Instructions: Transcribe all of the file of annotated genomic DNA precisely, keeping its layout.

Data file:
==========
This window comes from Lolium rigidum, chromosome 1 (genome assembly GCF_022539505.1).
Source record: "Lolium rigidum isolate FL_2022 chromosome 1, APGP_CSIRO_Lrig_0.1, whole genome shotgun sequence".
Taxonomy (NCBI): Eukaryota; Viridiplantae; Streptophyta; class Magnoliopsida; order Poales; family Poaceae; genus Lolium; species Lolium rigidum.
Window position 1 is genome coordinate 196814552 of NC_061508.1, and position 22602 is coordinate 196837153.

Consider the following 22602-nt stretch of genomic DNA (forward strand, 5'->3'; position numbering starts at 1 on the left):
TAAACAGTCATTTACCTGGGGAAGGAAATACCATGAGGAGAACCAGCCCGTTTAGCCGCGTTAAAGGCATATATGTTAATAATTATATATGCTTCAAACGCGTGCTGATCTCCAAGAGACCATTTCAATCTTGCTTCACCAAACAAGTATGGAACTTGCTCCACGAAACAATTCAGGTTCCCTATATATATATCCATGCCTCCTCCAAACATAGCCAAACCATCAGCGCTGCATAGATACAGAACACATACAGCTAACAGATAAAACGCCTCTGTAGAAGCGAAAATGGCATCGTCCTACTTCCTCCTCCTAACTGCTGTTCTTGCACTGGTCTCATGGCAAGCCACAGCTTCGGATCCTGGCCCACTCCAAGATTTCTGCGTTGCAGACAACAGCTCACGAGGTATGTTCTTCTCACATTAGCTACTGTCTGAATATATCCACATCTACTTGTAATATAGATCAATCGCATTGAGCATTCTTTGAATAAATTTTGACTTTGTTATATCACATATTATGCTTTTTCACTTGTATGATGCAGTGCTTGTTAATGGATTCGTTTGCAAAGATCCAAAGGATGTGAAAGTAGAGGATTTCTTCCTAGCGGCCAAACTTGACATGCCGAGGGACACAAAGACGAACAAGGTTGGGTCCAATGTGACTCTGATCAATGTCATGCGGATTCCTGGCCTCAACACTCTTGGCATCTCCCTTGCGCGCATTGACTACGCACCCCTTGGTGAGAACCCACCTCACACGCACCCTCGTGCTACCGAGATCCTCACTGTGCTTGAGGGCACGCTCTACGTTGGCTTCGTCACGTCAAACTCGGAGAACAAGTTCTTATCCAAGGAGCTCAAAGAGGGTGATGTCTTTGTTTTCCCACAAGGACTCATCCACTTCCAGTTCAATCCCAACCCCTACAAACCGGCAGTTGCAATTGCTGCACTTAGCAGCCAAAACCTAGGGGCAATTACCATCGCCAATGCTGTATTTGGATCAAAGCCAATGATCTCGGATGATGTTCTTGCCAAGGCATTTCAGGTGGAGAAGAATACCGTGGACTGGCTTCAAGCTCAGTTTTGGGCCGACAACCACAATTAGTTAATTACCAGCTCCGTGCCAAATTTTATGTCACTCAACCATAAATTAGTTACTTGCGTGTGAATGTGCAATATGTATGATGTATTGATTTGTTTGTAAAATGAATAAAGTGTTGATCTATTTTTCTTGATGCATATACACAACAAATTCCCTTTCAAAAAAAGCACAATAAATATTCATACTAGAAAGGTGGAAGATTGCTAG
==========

This window comes from Lolium rigidum, chromosome 1 (genome assembly GCF_022539505.1).
Source record: "Lolium rigidum isolate FL_2022 chromosome 1, APGP_CSIRO_Lrig_0.1, whole genome shotgun sequence".
Taxonomy (NCBI): Eukaryota; Viridiplantae; Streptophyta; class Magnoliopsida; order Poales; family Poaceae; genus Lolium; species Lolium rigidum.
Window position 1 is genome coordinate 196814552 of NC_061508.1, and position 22602 is coordinate 196837153.

Consider the following 22602-nt stretch of genomic DNA (forward strand, 5'->3'; position numbering starts at 1 on the left):
TAAACAGTCATTTACCTGGGGAAGGAAATACCATGAGGAGAACCAGCCCGTTTAGCCGCGTTAAAGGCATATATGTTAATAATTATATATGCTTCAAACGCGTGCTGATCTCCAAGAGACCATTTCAATCTTGCTTCACCAAACAAGTATGGAACTTGCTCCACGAAACAATTCAGGTTCCCTATATATATATCCATGCCTCCTCCAAACATAGCCAAACCATCAGCGCTGCATAGATACAGAACACATACAGCTAACAGATAAAACGCCTCTGTAGAAGCGAAAATGGCATCGTCCTACTTCCTCCTCCTAACTGCTGTTCTTGCACTGGTCTCATGGCAAGCCACAGCTTCGGATCCTGGCCCACTCCAAGATTTCTGCGTTGCAGACAACAGCTCACGAGGTATGTTCTTCTCACATTAGCTACTGTCTGAATATATCCACATCTACTTGTAATATAGATCAATCGCATTGAGCATTCTTTGAATAAATTTTGACTTTGTTATATCACATATTATGCTTTTTCACTTGTATGATGCAGTGCTTGTTAATGGATTCGTTTGCAAAGATCCAAAGGATGTGAAAGTAGAGGATTTCTTCCTAGCGGCCAAACTTGACATGCCGAGGGACACAAAGACGAACAAGGTTGGGTCCAATGTGACTCTGATCAATGTCATGCGGATTCCTGGCCTCAACACTCTTGGCATCTCCCTTGCGCGCATTGACTACGCACCCCTTGGTGAGAACCCACCTCACACGCACCCTCGTGCTACCGAGATCCTCACTGTGCTTGAGGGCACGCTCTACGTTGGCTTCGTCACGTCAAACTCGGAGAACAAGTTCTTATCCAAGGAGCTCAAAGAGGGTGATGTCTTTGTTTTCCCACAAGGACTCATCCACTTCCAGTTCAATCCCAACCCCTACAAACCGGCAGTTGCAATTGCTGCACTTAGCAGCCAAAACCTAGGGGCAATTACCATCGCCAATGCTGTATTTGGATCAAAGCCAATGATCTCGGATGATGTTCTTGCCAAGGCATTTCAGGTGGAGAAGAATACCGTGGACTGGCTTCAAGCTCAGTTTTGGGCCGACAACCACAATTAGTTAATTACCAGCTCCGTGCCAAATTTTATGTCACTCAACCATAAATTAGTTACTTGCGTGTGAATGTGCAATATGTATGATGTATTGATTTGTTTGTAAAATGAATAAAGTGTTGATCTATTTTTCTTGATGCATATACACAACAAATTCCCTTTCAAAAAAAGCACAATAAATATTCATACTAGAAAGGTGGAAGATTGCTAG